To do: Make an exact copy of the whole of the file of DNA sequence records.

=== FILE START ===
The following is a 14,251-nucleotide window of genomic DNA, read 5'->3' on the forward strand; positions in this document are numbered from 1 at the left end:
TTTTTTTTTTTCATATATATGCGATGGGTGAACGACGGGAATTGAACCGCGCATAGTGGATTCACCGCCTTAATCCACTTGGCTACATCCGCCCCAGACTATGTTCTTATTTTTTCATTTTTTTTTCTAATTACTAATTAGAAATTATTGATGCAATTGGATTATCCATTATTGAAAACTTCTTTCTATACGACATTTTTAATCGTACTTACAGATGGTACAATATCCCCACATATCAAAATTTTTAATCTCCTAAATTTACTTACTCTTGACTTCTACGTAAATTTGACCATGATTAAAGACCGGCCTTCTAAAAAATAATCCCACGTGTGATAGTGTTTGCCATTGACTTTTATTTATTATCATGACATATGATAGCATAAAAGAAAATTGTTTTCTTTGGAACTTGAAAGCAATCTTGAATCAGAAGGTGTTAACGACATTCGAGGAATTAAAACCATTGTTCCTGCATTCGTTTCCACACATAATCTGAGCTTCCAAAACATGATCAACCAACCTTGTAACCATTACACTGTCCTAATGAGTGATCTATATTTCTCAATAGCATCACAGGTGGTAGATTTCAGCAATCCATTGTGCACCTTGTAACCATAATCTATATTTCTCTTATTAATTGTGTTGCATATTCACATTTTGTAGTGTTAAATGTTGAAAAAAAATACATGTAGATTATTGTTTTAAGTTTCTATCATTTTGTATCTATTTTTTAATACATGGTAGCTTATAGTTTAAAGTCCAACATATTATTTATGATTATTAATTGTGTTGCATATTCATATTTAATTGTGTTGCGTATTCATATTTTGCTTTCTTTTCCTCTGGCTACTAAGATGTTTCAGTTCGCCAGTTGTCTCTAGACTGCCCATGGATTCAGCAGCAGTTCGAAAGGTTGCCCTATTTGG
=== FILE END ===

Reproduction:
The following is a 14,251-nucleotide window of genomic DNA, read 5'->3' on the forward strand; positions in this document are numbered from 1 at the left end:
TTTTTTTTTTTCATATATATGCGATGGGTGAACGACGGGAATTGAACCGCGCATAGTGGATTCACCGCCTTAATCCACTTGGCTACATCCGCCCCAGACTATGTTCTTATTTTTTCATTTTTTTTTCTAATTACTAATTAGAAATTATTGATGCAATTGGATTATCCATTATTGAAAACTTCTTTCTATACGACATTTTTAATCGTACTTACAGATGGTACAATATCCCCACATATCAAAATTTTTAATCTCCTAAATTTACTTACTCTTGACTTCTACGTAAATTTGACCATGATTAAAGACCGGCCTTCTAAAAAATAATCCCACGTGTGATAGTGTTTGCCATTGACTTTTATTTATTATCATGACATATGATAGCATAAAAGAAAATTGTTTTCTTTGGAACTTGAAAGCAATCTTGAATCAGAAGGTGTTAACGACATTCGAGGAATTAAAACCATTGTTCCTGCATTCGTTTCCACACATAATCTGAGCTTCCAAAACATGATCAACCAACCTTGTAACCATTACACTGTCCTAATGAGTGATCTATATTTCTCAATAGCATCACAGGTGGTAGATTTCAGCAATCCATTGTGCACCTTGTAACCATAATCTATATTTCTCTTATTAATTGTGTTGCATATTCACATTTTGTAGTGTTAAATGTTGAAAAAAAATACATGTAGATTATTGTTTTAAGTTTCTATCATTTTGTATCTATTTTTTAATACATGGTAGCTTATAGTTTAAAGTCCAACATATTATTTATGATTATTAATTGTGTTGCATATTCATATTTAATTGTGTTGCGTATTCATATTTTGCTTTCTTTTCCTCTGGCTACTAAGATGTTTCAGTTCGCCAGTTGTCTCTAGACTGCCCATGGATTCAGCAGCAGTTCGAAAGGTTGCCCTATTTGG